Hertz has filed a motion to enter into a USD 4bn asset-backed securitization (ABS) junior financing facility to purchase vehicles in 2021.
Through the financing, with Apollo Capital Management, Hertz would create Hertz Vehicle Interim Financing LLC, a non-debtor remote special purpose entity. The company notes that it is not asking the court to transfer or grant liens on any bankruptcy estate assets, but only to allow the company to perform under “certain ancillary transaction documents,” deeming an ABS facility the “most efficient and cost effective” way to finance the purchase of new and used rental vehicles in 2021.
Judge Mary Walrath of the US Bankruptcy Court for the District of Delaware has scheduled a 24 November hearing to consider the motion. Last week the judge signed off on USD 1.65bn in debtor-in-possession (DIP) financing that the company said will fund its operations through 2021, with plans to exit “far in advance” of 2022.
Prior to its bankruptcy filing, Hertz financed fleet purchases through another ABS facility with Hertz Vehicle Financing II LP. Over the last three months, the company contacted 38 potential lenders, obtained 11 proposals and had “lengthy and vigorous arms’ length negotiations” with four parties before selecting the Apollo financing.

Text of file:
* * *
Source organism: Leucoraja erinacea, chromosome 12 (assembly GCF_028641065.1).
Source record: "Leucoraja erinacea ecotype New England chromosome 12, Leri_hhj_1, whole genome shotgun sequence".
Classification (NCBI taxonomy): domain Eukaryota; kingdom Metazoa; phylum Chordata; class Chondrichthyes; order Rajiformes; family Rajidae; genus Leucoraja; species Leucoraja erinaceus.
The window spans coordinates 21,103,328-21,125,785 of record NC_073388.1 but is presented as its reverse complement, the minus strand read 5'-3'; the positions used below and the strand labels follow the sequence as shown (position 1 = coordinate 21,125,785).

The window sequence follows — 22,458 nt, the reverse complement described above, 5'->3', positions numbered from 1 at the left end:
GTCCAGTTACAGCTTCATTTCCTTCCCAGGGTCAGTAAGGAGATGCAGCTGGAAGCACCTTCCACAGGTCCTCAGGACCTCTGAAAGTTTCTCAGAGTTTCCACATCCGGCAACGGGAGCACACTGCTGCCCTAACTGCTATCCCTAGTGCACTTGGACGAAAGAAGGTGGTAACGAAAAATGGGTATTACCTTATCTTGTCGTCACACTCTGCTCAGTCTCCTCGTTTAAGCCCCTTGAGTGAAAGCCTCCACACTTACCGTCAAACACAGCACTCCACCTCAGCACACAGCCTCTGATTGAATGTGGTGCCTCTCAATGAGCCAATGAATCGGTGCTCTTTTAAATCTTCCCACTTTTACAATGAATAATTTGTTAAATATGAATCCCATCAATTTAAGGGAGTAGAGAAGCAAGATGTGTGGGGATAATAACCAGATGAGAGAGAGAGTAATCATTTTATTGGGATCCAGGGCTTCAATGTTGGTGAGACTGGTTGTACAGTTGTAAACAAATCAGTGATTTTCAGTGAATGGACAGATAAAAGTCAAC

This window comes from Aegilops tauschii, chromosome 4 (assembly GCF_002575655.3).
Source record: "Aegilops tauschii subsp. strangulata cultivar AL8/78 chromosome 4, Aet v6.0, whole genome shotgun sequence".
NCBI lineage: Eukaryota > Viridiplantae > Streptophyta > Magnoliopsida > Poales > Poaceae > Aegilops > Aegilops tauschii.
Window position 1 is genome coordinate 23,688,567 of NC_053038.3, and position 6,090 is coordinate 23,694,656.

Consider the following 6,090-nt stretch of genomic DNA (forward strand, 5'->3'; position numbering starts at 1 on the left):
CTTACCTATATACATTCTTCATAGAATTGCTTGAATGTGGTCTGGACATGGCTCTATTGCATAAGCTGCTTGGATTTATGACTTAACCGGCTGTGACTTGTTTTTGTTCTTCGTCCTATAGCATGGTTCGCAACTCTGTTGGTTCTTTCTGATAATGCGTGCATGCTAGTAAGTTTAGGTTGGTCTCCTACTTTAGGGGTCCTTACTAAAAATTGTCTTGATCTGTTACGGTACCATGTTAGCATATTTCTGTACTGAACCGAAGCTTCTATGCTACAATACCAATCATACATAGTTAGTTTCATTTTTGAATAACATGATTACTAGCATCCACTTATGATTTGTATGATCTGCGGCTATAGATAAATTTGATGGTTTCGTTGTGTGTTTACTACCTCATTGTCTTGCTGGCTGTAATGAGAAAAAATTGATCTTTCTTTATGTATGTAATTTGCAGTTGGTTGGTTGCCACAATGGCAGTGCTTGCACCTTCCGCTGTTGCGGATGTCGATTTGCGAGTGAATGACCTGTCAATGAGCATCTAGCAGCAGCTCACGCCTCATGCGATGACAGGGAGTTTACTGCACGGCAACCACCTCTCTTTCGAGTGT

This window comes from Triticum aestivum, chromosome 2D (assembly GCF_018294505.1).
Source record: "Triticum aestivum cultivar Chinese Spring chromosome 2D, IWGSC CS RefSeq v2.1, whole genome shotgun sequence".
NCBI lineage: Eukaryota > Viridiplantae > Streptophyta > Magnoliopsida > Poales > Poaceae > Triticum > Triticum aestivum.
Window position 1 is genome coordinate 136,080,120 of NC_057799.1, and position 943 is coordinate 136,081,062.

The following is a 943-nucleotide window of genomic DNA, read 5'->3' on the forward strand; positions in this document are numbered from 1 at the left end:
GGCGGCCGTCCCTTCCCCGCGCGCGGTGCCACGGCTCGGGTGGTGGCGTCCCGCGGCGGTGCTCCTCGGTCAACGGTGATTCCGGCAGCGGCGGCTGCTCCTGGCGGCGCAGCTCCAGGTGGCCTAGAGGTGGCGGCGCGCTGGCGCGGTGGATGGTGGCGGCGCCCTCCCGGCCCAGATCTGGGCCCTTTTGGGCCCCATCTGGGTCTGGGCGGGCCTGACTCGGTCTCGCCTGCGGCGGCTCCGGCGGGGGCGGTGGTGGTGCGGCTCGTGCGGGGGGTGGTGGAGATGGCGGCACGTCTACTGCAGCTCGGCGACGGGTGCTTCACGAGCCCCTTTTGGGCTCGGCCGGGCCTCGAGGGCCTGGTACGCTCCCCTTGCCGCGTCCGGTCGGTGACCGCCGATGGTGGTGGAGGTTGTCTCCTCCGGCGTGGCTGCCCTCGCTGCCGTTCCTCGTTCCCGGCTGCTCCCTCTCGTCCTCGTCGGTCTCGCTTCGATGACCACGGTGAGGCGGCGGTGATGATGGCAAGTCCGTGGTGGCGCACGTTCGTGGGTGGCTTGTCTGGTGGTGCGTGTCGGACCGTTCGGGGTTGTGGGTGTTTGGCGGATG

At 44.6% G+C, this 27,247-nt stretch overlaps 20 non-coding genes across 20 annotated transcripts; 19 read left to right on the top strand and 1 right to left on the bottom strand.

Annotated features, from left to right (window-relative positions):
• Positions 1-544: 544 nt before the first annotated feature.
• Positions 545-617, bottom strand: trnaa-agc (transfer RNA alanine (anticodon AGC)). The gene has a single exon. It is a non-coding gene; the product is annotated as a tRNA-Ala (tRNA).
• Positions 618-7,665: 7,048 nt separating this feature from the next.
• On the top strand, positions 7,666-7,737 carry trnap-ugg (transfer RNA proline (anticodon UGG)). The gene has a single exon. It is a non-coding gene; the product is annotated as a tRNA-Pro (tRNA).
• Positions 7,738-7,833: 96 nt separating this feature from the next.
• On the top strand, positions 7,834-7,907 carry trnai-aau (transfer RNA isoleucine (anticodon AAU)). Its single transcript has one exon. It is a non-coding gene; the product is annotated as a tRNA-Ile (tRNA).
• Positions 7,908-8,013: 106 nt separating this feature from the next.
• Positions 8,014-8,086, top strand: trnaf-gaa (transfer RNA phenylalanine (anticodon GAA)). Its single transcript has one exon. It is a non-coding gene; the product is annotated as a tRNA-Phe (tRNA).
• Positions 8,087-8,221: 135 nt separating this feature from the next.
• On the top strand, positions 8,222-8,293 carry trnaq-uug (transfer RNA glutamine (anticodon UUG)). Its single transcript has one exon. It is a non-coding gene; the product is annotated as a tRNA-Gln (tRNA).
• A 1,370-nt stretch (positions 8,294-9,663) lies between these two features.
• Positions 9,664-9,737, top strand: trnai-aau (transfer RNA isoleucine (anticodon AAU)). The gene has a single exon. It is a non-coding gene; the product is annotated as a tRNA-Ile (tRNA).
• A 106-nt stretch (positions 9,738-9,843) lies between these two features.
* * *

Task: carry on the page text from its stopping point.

Hertz filed for Chapter 11 in May in freefall as the coronavirus pandemic halted or slowed travel worldwide. The company’s revolver is currently quoted at 93.2/95, according to Markit. On the unsecured side, the company’s USD 500m 6.25% notes last traded on 4 November at 39, down from 42.75 a month ago, according to MarketAxess.
by Pat Holohan